To make a definitive diagnosis, a doctor will need to request a biopsy.
During a biopsy, a healthcare professional collects small tissue samples before sending them to a laboratory. Here, a pathologist will examine them.
Biopsies commonly take place during a colposcopy, usually under local anesthetic.
If the doctor confirms a diagnosis of vaginal cancer, they will request several more tests to determine the stage of the cancer and devise a treatment plan. These tests include:
- imaging scans, such as an X-ray, an MRI, and CT scans
- examinations in a different area, such as a proctoscopy for the rectum and anus, a cystoscopy for the bladder, or a ureteroscopy for the tubes leading from the kidneys
The stage of vaginal cancer defines how treatable the cancer is and what the outlook for a person will be.
When cells in the tissue of the vaginal lining are abnormal but have not yet reached the stage of cancer, it is known as VAIN. These cells may still become cancerous; some doctors call VAIN “stage 0 vaginal cancer.”
Other stages depend on how far vaginal cancer has spread from the vaginal wall. These include:
- Stage 1: The cancer has not spread from the vaginal wall.
- Stage 2: Cancerous cells are also identifiable in the tissue surrounding the vagina but not the pelvis.
- Stage 3: The cancer has reached the wall of the pelvis.
- Stage 4: Two substages define the most severe form of cancer. In stage 4A, the cancer has spread from the vagina to the linings of the bladder or rectum, or beyond the region of the bladder, cervix, and pelvis. In stage 4B, the cancer has reached a distant organ, such as the lung or bone.
The ACS calculate a 5 year survival rate to indicate how likely it is that a person will live for 5 years beyond their diagnosis.
The rate compares their likelihood of survival with that of a person who does not have cancer.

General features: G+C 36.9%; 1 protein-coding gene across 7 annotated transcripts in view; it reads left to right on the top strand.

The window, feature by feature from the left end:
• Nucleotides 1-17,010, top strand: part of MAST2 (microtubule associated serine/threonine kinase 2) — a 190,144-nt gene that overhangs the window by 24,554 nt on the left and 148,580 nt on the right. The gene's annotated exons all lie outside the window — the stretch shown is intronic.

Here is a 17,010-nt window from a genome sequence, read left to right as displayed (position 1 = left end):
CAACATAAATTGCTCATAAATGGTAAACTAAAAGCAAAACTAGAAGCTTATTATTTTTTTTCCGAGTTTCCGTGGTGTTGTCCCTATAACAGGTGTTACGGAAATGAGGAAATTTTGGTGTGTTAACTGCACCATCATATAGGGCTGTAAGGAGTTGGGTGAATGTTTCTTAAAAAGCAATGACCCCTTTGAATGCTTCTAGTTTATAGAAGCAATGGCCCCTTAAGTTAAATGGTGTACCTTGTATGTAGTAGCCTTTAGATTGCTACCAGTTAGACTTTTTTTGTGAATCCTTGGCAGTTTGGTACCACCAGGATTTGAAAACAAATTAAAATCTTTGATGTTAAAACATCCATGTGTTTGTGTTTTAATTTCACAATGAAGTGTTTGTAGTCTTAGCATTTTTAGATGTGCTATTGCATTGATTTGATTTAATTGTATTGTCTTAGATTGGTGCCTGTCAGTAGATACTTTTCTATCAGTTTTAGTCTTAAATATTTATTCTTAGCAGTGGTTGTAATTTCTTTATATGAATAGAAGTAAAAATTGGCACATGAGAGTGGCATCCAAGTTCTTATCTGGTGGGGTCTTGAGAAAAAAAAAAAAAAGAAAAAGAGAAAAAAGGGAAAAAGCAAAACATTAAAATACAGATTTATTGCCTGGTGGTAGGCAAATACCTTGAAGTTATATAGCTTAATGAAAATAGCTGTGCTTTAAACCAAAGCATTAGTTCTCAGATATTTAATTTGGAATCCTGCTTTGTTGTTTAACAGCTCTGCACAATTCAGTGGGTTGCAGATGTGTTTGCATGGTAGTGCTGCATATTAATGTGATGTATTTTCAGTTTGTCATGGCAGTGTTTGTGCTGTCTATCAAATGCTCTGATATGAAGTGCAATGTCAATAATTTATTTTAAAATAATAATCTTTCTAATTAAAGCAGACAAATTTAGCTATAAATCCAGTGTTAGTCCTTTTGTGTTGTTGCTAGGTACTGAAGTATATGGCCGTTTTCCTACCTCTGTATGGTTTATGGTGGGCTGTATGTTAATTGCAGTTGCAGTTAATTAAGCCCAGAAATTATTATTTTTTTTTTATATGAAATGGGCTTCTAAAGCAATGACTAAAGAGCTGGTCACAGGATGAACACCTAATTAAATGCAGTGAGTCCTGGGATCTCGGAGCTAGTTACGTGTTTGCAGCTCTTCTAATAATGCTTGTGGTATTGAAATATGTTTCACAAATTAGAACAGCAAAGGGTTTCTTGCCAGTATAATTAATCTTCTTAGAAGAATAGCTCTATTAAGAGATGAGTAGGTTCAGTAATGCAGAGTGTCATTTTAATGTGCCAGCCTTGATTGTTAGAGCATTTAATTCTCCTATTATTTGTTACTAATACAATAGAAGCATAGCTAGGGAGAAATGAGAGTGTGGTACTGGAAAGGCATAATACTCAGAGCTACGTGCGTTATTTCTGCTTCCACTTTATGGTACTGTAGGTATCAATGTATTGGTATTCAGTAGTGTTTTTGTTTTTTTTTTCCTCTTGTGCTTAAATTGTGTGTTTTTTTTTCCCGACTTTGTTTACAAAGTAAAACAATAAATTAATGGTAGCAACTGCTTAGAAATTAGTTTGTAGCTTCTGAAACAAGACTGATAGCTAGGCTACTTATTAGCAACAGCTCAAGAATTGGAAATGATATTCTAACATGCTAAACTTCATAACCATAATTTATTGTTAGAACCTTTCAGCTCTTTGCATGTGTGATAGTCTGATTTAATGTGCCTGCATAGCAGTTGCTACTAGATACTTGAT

If a doctor identifies and treats vaginal cancer before it spreads, the 5 years survival rate is 66%.
If vaginal cancer spreads around the region, the rate is 51%. If it reaches distant organs, the rate reduces to 19%.
Early detection and treatment are essential for improving the outlook for females with vaginal cancer.
The best way a person can reduce their risk of vaginal cancer is to prevent infection with HPV. This is an extremely common sexually transmitted infection.
HPV can cause many types of cancer, including cervical cancer. Researchers believe that there may be a link between vaginal cancer and HPV.
People should take the following steps to help prevent vaginal cancer:
- use condoms or other barrier methods during sexual activity, as these provide some protection against HPV
- get HPV vaccines to protect against new infections with the virus (vaccines cannot treat people who already have HPV)
- quit smoking, or don’t start
- undergo regular Pap tests to find and treat VAIN
There is no way to prevent vaginal cancer completely, but a person can minimize their risk and improve their outlook through early detection.
How likely is it that vaginal cancer will spread?
Predicting this likelihood depends on the stage of the cancer at detection. Staging is a standard way of categorizing cancers to determine the outlook and treatment plan.
Once a doctor has staged vaginal cancer, the question of how likely it will spread to nearby tissues, lymph nodes, nearby organs, and distant organs such as the lungs depends on the person’s response to treatment, current health, and other individual factors.
There are not reliable predictors for cancer progression, as this depends on a combination of factors that when taken together provide different likelihoods.